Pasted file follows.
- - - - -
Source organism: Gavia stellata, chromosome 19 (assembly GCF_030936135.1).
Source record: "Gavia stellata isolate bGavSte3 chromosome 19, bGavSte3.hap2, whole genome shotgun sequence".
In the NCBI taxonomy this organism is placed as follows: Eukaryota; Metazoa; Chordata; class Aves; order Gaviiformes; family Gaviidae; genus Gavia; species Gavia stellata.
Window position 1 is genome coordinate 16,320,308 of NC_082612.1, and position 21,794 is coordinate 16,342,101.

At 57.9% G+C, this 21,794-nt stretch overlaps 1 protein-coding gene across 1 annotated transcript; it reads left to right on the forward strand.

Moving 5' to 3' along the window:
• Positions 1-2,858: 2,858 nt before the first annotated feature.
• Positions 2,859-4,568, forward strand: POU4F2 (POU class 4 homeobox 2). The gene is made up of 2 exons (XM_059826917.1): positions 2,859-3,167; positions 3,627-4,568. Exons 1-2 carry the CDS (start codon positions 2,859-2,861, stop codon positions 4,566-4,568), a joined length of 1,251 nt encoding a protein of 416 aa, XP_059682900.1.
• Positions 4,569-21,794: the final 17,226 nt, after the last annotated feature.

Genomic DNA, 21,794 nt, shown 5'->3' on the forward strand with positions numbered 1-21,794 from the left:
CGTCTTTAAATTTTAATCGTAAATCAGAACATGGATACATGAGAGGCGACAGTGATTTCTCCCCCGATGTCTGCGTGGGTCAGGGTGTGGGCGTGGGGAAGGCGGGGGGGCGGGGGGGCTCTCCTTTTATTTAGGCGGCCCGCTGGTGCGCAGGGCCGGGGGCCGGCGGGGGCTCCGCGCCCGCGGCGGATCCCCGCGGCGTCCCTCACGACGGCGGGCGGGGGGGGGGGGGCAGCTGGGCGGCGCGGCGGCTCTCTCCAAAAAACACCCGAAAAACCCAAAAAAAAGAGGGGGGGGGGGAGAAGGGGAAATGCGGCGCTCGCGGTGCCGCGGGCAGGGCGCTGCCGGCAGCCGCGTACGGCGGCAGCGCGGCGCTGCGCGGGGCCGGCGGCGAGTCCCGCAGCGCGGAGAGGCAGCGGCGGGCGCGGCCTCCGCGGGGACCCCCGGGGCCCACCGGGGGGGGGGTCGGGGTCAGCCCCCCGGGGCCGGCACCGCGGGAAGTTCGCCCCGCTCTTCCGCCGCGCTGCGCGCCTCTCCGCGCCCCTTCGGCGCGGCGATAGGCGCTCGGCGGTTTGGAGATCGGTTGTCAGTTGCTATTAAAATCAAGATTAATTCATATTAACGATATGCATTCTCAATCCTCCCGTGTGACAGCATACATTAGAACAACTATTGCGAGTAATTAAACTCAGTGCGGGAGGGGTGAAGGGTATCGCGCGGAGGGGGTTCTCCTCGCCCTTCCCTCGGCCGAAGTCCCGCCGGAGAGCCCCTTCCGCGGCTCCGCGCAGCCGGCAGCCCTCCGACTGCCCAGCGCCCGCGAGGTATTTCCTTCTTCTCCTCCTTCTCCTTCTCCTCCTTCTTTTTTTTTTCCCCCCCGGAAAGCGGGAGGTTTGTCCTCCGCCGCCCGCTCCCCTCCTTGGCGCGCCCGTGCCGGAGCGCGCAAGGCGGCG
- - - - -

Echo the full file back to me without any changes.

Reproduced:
Source organism: Gavia stellata, chromosome 19 (assembly GCF_030936135.1).
Source record: "Gavia stellata isolate bGavSte3 chromosome 19, bGavSte3.hap2, whole genome shotgun sequence".
In the NCBI taxonomy this organism is placed as follows: Eukaryota; Metazoa; Chordata; class Aves; order Gaviiformes; family Gaviidae; genus Gavia; species Gavia stellata.
Window position 1 is genome coordinate 16,320,308 of NC_082612.1, and position 21,794 is coordinate 16,342,101.

At 57.9% G+C, this 21,794-nt stretch overlaps 1 protein-coding gene across 1 annotated transcript; it reads left to right on the forward strand.

Moving 5' to 3' along the window:
• Positions 1-2,858: 2,858 nt before the first annotated feature.
• Positions 2,859-4,568, forward strand: POU4F2 (POU class 4 homeobox 2). The gene is made up of 2 exons (XM_059826917.1): positions 2,859-3,167; positions 3,627-4,568. Exons 1-2 carry the CDS (start codon positions 2,859-2,861, stop codon positions 4,566-4,568), a joined length of 1,251 nt encoding a protein of 416 aa, XP_059682900.1.
• Positions 4,569-21,794: the final 17,226 nt, after the last annotated feature.

Genomic DNA, 21,794 nt, shown 5'->3' on the forward strand with positions numbered 1-21,794 from the left:
CGTCTTTAAATTTTAATCGTAAATCAGAACATGGATACATGAGAGGCGACAGTGATTTCTCCCCCGATGTCTGCGTGGGTCAGGGTGTGGGCGTGGGGAAGGCGGGGGGGCGGGGGGGCTCTCCTTTTATTTAGGCGGCCCGCTGGTGCGCAGGGCCGGGGGCCGGCGGGGGCTCCGCGCCCGCGGCGGATCCCCGCGGCGTCCCTCACGACGGCGGGCGGGGGGGGGGGGGCAGCTGGGCGGCGCGGCGGCTCTCTCCAAAAAACACCCGAAAAACCCAAAAAAAAGAGGGGGGGGGGGAGAAGGGGAAATGCGGCGCTCGCGGTGCCGCGGGCAGGGCGCTGCCGGCAGCCGCGTACGGCGGCAGCGCGGCGCTGCGCGGGGCCGGCGGCGAGTCCCGCAGCGCGGAGAGGCAGCGGCGGGCGCGGCCTCCGCGGGGACCCCCGGGGCCCACCGGGGGGGGGGTCGGGGTCAGCCCCCCGGGGCCGGCACCGCGGGAAGTTCGCCCCGCTCTTCCGCCGCGCTGCGCGCCTCTCCGCGCCCCTTCGGCGCGGCGATAGGCGCTCGGCGGTTTGGAGATCGGTTGTCAGTTGCTATTAAAATCAAGATTAATTCATATTAACGATATGCATTCTCAATCCTCCCGTGTGACAGCATACATTAGAACAACTATTGCGAGTAATTAAACTCAGTGCGGGAGGGGTGAAGGGTATCGCGCGGAGGGGGTTCTCCTCGCCCTTCCCTCGGCCGAAGTCCCGCCGGAGAGCCCCTTCCGCGGCTCCGCGCAGCCGGCAGCCCTCCGACTGCCCAGCGCCCGCGAGGTATTTCCTTCTTCTCCTCCTTCTCCTTCTCCTCCTTCTTTTTTTTTTCCCCCCCGGAAAGCGGGAGGTTTGTCCTCCGCCGCCCGCTCCCCTCCTTGGCGCGCCCGTGCCGGAGCGCGCAAGGCGGCG